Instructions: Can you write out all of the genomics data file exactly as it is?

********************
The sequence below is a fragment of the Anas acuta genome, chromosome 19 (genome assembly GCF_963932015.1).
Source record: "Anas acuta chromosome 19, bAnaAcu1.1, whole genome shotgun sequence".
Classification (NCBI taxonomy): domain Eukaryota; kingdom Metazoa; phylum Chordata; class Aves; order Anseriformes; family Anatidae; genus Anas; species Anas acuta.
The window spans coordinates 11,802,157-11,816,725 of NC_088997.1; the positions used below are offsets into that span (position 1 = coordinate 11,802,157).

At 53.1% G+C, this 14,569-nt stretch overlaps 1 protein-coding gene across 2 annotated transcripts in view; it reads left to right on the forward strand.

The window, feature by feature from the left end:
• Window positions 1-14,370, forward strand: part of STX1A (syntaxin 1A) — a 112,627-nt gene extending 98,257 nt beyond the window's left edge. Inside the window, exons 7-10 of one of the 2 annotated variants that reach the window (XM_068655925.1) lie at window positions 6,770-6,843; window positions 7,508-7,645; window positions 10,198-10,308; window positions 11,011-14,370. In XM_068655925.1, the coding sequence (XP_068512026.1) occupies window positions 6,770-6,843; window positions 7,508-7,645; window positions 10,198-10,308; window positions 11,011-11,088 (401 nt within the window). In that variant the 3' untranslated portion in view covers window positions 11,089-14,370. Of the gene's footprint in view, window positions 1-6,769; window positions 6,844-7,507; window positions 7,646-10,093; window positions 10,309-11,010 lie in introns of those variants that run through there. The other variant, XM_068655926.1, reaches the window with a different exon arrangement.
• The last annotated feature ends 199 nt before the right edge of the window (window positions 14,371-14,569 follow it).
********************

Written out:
The sequence below is a fragment of the Anas acuta genome, chromosome 19 (genome assembly GCF_963932015.1).
Source record: "Anas acuta chromosome 19, bAnaAcu1.1, whole genome shotgun sequence".
Classification (NCBI taxonomy): domain Eukaryota; kingdom Metazoa; phylum Chordata; class Aves; order Anseriformes; family Anatidae; genus Anas; species Anas acuta.
The window spans coordinates 11,802,157-11,816,725 of NC_088997.1; the positions used below are offsets into that span (position 1 = coordinate 11,802,157).

At 53.1% G+C, this 14,569-nt stretch overlaps 1 protein-coding gene across 2 annotated transcripts in view; it reads left to right on the forward strand.

The window, feature by feature from the left end:
• Window positions 1-14,370, forward strand: part of STX1A (syntaxin 1A) — a 112,627-nt gene extending 98,257 nt beyond the window's left edge. Inside the window, exons 7-10 of one of the 2 annotated variants that reach the window (XM_068655925.1) lie at window positions 6,770-6,843; window positions 7,508-7,645; window positions 10,198-10,308; window positions 11,011-14,370. In XM_068655925.1, the coding sequence (XP_068512026.1) occupies window positions 6,770-6,843; window positions 7,508-7,645; window positions 10,198-10,308; window positions 11,011-11,088 (401 nt within the window). In that variant the 3' untranslated portion in view covers window positions 11,089-14,370. Of the gene's footprint in view, window positions 1-6,769; window positions 6,844-7,507; window positions 7,646-10,093; window positions 10,309-11,010 lie in introns of those variants that run through there. The other variant, XM_068655926.1, reaches the window with a different exon arrangement.
• The last annotated feature ends 199 nt before the right edge of the window (window positions 14,371-14,569 follow it).